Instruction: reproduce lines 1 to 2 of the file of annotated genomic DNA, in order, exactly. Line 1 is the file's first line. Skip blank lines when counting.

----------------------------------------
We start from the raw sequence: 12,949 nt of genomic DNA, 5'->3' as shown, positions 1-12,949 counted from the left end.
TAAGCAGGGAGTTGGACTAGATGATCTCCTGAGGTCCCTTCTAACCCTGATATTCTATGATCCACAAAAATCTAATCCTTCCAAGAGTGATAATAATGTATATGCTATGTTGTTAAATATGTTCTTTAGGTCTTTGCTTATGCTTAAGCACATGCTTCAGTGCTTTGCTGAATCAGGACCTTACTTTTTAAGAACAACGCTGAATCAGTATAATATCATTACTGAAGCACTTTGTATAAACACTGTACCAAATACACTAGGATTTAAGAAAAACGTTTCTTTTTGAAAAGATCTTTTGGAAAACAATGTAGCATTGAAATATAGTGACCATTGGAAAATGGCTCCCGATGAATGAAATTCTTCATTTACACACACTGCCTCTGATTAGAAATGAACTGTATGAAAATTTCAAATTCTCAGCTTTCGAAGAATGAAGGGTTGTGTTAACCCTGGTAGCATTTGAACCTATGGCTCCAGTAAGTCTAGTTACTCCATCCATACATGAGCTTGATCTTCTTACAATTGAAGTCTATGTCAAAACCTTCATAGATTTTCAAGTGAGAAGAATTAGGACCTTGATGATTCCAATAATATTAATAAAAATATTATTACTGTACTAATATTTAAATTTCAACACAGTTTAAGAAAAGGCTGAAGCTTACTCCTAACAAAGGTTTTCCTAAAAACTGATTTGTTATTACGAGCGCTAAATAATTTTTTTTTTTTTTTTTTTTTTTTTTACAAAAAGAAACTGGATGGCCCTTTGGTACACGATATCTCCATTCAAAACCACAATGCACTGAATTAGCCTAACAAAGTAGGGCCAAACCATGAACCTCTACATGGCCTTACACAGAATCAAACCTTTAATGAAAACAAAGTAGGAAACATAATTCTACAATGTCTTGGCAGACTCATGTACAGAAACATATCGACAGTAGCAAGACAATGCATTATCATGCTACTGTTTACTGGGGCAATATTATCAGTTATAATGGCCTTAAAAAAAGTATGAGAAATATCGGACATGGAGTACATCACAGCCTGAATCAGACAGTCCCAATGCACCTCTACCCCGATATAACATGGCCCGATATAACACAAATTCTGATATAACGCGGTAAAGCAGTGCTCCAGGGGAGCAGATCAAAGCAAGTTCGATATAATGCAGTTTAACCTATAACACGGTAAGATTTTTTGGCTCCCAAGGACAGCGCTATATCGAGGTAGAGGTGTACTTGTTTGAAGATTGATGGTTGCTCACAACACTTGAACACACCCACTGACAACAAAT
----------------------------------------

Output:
We start from the raw sequence: 12,949 nt of genomic DNA, 5'->3' as shown, positions 1-12,949 counted from the left end.
TAAGCAGGGAGTTGGACTAGATGATCTCCTGAGGTCCCTTCTAACCCTGATATTCTATGATCCACAAAAATCTAATCCTTCCAAGAGTGATAATAATGTATATGCTATGTTGTTAAATATGTTCTTTAGGTCTTTGCTTATGCTTAAGCACATGCTTCAGTGCTTTGCTGAATCAGGACCTTACTTTTTAAGAACAACGCTGAATCAGTATAATATCATTACTGAAGCACTTTGTATAAACACTGTACCAAATACACTAGGATTTAAGAAAAACGTTTCTTTTTGAAAAGATCTTTTGGAAAACAATGTAGCATTGAAATATAGTGACCATTGGAAAATGGCTCCCGATGAATGAAATTCTTCATTTACACACACTGCCTCTGATTAGAAATGAACTGTATGAAAATTTCAAATTCTCAGCTTTCGAAGAATGAAGGGTTGTGTTAACCCTGGTAGCATTTGAACCTATGGCTCCAGTAAGTCTAGTTACTCCATCCATACATGAGCTTGATCTTCTTACAATTGAAGTCTATGTCAAAACCTTCATAGATTTTCAAGTGAGAAGAATTAGGACCTTGATGATTCCAATAATATTAATAAAAATATTATTACTGTACTAATATTTAAATTTCAACACAGTTTAAGAAAAGGCTGAAGCTTACTCCTAACAAAGGTTTTCCTAAAAACTGATTTGTTATTACGAGCGCTAAATAATTTTTTTTTTTTTTTTTTTTTTTTTTACAAAAAGAAACTGGATGGCCCTTTGGTACACGATATCTCCATTCAAAACCACAATGCACTGAATTAGCCTAACAAAGTAGGGCCAAACCATGAACCTCTACATGGCCTTACACAGAATCAAACCTTTAATGAAAACAAAGTAGGAAACATAATTCTACAATGTCTTGGCAGACTCATGTACAGAAACATATCGACAGTAGCAAGACAATGCATTATCATGCTACTGTTTACTGGGGCAATATTATCAGTTATAATGGCCTTAAAAAAAGTATGAGAAATATCGGACATGGAGTACATCACAGCCTGAATCAGACAGTCCCAATGCACCTCTACCCCGATATAACATGGCCCGATATAACACAAATTCTGATATAACGCGGTAAAGCAGTGCTCCAGGGGAGCAGATCAAAGCAAGTTCGATATAATGCAGTTTAACCTATAACACGGTAAGATTTTTTGGCTCCCAAGGACAGCGCTATATCGAGGTAGAGGTGTACTTGTTTGAAGATTGATGGTTGCTCACAACACTTGAACACACCCACTGACAACAAAT